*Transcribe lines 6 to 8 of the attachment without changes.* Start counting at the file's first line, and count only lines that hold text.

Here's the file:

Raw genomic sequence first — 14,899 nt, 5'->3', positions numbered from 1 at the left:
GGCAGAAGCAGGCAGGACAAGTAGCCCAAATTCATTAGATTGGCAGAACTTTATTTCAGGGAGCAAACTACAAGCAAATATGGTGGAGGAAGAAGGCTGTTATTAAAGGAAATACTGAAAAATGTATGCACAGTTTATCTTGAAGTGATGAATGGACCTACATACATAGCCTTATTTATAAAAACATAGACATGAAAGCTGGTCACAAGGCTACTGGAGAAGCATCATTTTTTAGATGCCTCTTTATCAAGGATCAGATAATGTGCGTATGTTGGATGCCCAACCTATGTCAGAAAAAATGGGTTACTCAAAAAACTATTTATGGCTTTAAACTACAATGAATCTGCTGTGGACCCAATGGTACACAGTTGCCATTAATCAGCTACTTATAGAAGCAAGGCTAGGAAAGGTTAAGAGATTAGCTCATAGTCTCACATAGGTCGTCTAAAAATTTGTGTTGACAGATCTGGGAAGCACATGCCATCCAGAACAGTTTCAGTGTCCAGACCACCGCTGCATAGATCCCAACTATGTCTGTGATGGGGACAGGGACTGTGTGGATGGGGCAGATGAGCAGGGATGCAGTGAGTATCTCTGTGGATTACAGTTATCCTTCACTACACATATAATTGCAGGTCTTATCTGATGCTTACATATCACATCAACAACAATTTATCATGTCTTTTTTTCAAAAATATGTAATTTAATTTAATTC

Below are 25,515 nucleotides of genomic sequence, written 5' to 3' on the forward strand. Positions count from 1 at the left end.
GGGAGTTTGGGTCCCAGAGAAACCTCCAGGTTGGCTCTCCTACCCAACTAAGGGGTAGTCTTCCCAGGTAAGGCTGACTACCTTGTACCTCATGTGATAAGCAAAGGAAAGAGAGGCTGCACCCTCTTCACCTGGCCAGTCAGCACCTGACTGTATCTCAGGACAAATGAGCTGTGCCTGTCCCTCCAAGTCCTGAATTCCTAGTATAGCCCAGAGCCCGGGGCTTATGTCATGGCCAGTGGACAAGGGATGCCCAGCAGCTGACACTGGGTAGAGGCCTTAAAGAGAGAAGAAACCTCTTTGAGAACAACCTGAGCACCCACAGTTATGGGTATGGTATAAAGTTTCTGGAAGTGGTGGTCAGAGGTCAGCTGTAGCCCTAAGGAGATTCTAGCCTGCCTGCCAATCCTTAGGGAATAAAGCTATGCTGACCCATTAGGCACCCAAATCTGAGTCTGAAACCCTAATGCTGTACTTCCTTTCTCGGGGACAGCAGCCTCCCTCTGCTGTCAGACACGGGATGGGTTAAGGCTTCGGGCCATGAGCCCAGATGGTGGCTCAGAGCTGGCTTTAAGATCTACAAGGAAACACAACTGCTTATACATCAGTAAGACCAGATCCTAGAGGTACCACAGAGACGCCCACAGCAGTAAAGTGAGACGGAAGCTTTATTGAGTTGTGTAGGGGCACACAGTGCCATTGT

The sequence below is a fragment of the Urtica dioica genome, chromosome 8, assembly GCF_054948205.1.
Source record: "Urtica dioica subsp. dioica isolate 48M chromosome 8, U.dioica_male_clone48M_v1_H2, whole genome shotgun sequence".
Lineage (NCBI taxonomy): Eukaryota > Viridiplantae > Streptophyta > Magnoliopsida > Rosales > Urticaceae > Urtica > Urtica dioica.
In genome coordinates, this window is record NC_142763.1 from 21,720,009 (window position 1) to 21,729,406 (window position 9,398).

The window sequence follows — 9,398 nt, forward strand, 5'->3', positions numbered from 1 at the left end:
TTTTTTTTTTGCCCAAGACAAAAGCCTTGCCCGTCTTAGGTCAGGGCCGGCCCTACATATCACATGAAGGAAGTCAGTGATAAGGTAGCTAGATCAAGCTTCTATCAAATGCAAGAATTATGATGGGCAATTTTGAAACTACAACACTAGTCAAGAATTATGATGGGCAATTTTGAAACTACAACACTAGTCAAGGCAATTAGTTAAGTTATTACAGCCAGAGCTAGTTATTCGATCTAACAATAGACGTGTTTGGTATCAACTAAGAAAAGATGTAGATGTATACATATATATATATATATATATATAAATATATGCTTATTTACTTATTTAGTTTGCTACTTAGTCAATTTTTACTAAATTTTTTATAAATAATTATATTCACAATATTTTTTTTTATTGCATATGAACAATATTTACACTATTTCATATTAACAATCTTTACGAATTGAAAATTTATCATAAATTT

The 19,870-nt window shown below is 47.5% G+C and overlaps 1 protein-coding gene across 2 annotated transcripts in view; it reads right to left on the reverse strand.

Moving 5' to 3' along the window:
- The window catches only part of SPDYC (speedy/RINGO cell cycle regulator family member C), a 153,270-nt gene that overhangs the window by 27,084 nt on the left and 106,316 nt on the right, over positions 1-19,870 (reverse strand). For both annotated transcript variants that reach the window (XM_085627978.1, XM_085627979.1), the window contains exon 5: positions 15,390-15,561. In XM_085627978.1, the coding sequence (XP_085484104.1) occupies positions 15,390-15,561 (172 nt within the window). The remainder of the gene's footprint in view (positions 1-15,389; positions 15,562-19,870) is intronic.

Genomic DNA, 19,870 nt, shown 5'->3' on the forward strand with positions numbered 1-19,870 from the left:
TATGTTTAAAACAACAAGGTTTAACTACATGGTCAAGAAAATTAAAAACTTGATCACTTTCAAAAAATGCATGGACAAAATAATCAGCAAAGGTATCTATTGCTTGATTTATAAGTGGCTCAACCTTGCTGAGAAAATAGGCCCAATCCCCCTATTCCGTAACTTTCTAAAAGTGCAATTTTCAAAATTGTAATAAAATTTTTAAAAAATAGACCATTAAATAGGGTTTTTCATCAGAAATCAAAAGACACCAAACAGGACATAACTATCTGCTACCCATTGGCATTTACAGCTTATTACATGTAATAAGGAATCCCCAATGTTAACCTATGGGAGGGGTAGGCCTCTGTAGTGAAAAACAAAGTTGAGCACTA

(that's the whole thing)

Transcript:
Source record: "Urtica dioica subsp. dioica isolate 48M chromosome 8, U.dioica_male_clone48M_v1_H2, whole genome shotgun sequence".
Lineage (NCBI taxonomy): Eukaryota > Viridiplantae > Streptophyta > Magnoliopsida > Rosales > Urticaceae > Urtica > Urtica dioica.
In genome coordinates, this window is record NC_142763.1 from 21,720,009 (window position 1) to 21,729,406 (window position 9,398).